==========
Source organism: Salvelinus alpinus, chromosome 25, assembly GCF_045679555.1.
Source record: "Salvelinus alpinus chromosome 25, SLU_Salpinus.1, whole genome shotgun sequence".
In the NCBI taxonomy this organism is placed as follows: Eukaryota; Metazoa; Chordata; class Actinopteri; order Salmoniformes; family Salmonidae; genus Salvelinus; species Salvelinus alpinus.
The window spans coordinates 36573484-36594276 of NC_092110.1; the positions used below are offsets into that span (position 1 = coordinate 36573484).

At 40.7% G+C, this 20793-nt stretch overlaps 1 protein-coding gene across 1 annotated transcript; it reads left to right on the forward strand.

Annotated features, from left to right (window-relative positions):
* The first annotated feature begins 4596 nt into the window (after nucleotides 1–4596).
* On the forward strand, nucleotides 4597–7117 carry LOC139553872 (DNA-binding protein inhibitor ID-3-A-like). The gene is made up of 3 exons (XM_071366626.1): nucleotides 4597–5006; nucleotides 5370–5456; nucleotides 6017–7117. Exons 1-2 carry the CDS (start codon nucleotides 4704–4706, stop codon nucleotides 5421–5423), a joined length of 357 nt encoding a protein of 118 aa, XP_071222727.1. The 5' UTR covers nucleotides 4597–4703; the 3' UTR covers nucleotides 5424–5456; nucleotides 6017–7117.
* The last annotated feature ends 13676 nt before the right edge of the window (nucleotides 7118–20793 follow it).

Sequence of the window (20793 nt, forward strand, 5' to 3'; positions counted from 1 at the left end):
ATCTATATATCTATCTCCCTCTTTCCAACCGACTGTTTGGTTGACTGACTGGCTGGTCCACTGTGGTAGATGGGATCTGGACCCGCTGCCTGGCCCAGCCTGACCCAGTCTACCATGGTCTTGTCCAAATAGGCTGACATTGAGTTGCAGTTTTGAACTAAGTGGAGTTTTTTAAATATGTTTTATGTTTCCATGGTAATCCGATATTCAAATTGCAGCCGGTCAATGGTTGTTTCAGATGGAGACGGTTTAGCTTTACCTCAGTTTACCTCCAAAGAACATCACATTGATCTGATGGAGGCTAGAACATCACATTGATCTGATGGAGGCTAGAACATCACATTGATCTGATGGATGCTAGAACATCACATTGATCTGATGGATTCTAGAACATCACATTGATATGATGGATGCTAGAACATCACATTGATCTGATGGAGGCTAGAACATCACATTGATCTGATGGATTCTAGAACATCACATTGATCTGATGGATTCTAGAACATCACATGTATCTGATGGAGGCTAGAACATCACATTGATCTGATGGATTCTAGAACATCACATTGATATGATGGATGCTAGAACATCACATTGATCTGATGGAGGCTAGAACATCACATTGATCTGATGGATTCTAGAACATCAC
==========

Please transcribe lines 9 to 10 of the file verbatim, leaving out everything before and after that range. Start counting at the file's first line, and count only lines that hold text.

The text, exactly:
* The last annotated feature ends 13676 nt before the right edge of the window (nucleotides 7118–20793 follow it).

Sequence of the window (20793 nt, forward strand, 5' to 3'; positions counted from 1 at the left end):